Today's posting comes in light of this morning's news regarding the shooting death of former Pantera guitarist "Dimebag" Darrell Abbott. I can't say that I was aware of this band at all in my lifetime, but it sure is a tragic thing to have a couple hundred people watching you perform on stage under the spotlight as you take 5 or 6 rounds to the head and upper torsoe. No doubt, this personally impacts those who followed Pantera over the years, just as much as fans of Great White had to deal with that wicked club fire about a year ago.

Today's list.... Applicable "swan songs" for five musicians whose deaths impacted my life in some memorable way. May they rest in peace.

Kurt Cobain (Nirvana) "I Hate My Life And I Want To Die" from The Beavis And Butt-Head Experience (1993)
April 5, 1994: Kinda hard to not read the signs here. He said he didn't have a gun. He said he wasn't gonna crack. Poor guy. Fame can really turn you the wrong way if you're not careful. Sure enough, a self-inflicted shotgun blast brought all the pain to an abrupt end. I remember getting the news just before I was to meet a blind date for dinner on a Friday night. Of course, it wasn't too shocking since there was that attempted drug overdose a month or so prior. My date had no idea who Nirvana was.

John Denver "Leaving On A Jet Plane" from Rhymes And Reasons (1969)
October 13, 1997: I grew up during the John Denver decade. He was all over the radio. He was on all the great all-star network shows. He was in Oh, God. He was everywhere. Many of his hits were branded into my memory at an early age, therefore, they always endured the times. Heard about his private plane crash one morning while getting ready to take my daughter to school. I tried to explain to her who he was and what he meant to me, but I couldn't really compare him to anyone in the late 90's. Carrot Top doesn't count.

Jerry Garcia (Grateful Dead) "He's Gone" from Europe `72 (1972)
August 9, 1995: I'm not the traditional deadhead. I've never done drugs in my life (unless you count the second-hand smoke at the four shows I went to). I got into them only after "Touch Of Gray" went top 40. Still, I can consider myself an expert on their extensive catalog of music thanks to my piqued curiosity and love for what most people dismiss. I heard about Jerry's death the morning they found him. I was getting ready for work and L.A. area DJ Nicole Sandler broke in with the news. It nearly stopped my heart. I was glued to the radio as I drove to work, and switched it on once I got there. After about an hour, I managed to get someone else to cover my shift so I could just take it all in. I went online (Prodigy... back in the day, folks) where everyone seemed to be pouring out their emotions. It was amazing to watch. Thankfully, I was able to take my daughter to see the Dead in Vegas in the summer of 1994. It's nice to be able to say you've seen some legends in your time.

John Lennon (the Beatles) "In My Life" from Rubber Soul (1965)
December, 8, 1980: I was eleven years old, and all I remember is watching Monday Night Football with my pop. Howard Cossell took a minute to read the news that was just being reported. John Lennon, shot by a fan in New York City. Thanks to channel 5 for playing Yellow Submarine on television several times in my youth, I was aware of the Beatles, on an animated level anyway. The news images of the candlelight vigils will always stick with me. I recall playing my ONE Beatles 45 ("Yellow Submarine" b/w "Eleanor Rigby") over and over in tribute... yes, even at that age. Is there any justification for taking the life of someone who has inspired so much love?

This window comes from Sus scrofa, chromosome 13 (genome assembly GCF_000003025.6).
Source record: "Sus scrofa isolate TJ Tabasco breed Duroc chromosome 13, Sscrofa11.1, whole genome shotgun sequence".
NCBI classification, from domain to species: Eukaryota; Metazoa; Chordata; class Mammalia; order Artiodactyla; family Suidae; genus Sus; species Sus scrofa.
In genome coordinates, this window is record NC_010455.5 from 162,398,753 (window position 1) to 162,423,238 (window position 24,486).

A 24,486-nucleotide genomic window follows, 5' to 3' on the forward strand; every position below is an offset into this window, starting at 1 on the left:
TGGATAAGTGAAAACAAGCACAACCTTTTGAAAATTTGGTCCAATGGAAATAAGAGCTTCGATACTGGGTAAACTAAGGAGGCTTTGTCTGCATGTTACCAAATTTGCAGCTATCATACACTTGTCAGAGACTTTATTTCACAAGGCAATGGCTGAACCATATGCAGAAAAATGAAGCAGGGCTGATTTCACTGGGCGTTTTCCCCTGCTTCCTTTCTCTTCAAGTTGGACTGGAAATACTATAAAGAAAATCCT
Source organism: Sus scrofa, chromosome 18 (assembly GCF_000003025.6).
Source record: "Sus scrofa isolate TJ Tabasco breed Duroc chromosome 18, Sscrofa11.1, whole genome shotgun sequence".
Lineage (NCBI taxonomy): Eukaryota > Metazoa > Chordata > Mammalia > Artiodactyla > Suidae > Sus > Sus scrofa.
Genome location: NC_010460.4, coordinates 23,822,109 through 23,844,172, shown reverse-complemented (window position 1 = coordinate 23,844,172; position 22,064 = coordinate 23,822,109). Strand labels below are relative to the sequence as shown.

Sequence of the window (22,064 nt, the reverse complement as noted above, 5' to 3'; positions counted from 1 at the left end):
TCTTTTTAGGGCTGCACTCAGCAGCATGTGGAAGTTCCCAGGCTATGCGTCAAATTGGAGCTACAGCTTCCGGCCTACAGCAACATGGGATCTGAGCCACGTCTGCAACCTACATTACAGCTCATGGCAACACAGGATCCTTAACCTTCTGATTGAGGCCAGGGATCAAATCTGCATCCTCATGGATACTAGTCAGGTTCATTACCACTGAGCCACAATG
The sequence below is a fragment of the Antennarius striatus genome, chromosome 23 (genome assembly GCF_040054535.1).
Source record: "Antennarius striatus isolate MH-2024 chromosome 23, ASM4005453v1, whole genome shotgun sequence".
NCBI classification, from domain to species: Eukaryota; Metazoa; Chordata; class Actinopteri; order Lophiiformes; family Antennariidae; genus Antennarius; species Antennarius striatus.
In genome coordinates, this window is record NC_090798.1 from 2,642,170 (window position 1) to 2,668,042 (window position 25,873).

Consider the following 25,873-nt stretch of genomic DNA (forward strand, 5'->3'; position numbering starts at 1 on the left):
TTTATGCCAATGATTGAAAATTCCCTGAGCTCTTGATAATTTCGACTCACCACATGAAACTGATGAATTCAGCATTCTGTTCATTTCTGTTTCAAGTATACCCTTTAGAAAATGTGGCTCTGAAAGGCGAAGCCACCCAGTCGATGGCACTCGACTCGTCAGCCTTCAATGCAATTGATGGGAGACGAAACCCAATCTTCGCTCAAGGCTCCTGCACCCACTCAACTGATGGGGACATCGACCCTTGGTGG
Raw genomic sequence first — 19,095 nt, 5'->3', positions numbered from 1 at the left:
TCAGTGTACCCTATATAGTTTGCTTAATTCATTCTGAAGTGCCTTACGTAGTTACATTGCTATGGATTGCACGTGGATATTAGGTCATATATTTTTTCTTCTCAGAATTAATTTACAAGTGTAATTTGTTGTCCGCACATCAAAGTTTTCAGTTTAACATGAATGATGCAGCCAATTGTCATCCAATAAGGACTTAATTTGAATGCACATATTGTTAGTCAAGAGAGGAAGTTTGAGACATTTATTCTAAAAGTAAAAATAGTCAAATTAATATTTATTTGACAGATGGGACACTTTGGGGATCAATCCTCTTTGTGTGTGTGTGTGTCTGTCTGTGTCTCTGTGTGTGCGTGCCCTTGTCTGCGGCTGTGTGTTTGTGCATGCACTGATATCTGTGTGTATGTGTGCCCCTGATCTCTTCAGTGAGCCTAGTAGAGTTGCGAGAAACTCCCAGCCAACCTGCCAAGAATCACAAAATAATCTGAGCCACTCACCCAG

Elvis Presley "My Way" from Elvis In Concert (1977)
August 16, 1977: I'll never forget this one. It was an overcast day. I was running around with a friend of mine. I was wearing a bright red sweatshirt and blue Toughskins. It started to sprinkle a little bit, so I decided to come inside for the evening. The lights were low in the house. I walked into the kitchen and the radio was on with the news. I knew who he was and that this was important news. The world reeled in disbelief. Three days later, we lost Groucho Marx. I think that was the week where I learned to appreciate legacies that remain. That explains the 130+ Elvis CDs in my collection. He may have looked like complete Hell near the end, but he still had the voice... and he did it his way.

Feel free to share your own personal top fives.

Wednesday, December 01, 2004

Dave's Faves 2004

Great Ass: Hits
I know this goes beyond a top five, but I promise to only do this once a year.

22 reasons why I love new music. Why 22? Well, if I take my favorite tracks from 22 particular albums released in 2004, a spectacular 80-minute CD can be made, encompassing my musical tastes for the year. And the winners are (in alphabetical order):

Joseph Arthur "In Ohio" from Our Shadows Will Remain
Black Keys "The Lengths" from Rubber Factory
Richard Buckner "Rafters" from Dents & Shells
Eugene Edwards "My Favorite Revolution" from My Favorite Revolution
The Elected "7 September 2003" from Me First
Amy Farris "Pretty Dresses" from Anyway
John Frusciante "Time Goes Back" from Shadows Collide With People
The Helio Sequence "S.O.S." from Love & Distance
Peter Himmelman "Racing Off To Nowhere" from Unstoppable Forces
The Holmes Brothers "Run Myself Out Of Town" from Simple Truths
Iron + Wine "Radio War" from Our Endless Numbered Days
Mark Knopfler "5:15 A.M." from Shangri La
Mary Lou Lord "Baby Blue" from Baby Blue
Los Lobos "Matter Of Time" from The Ride
Loretta Lynn "Portland, Oregon" from Van Lear Rose
Morrissey "First Of The Gang To Die" from You Are The Quarry
The Mountain Goats "Palmcorder Yajna" from We Shall All Be Healed
Willie Nelson "It Always Will Be" from It Always Will Be
A.C. Newman "Miracle Drug" from Slow Wonder
The Pink Mountaintops "Leslie" from The Pink Mountaintops
Ron Sexsmith "Hard Bargain" from Retriever
The Two Dollar Pistols "Too Bad That You're Gone" from Hands Up!

Don't be shy, folks. Let's see your year-end lists!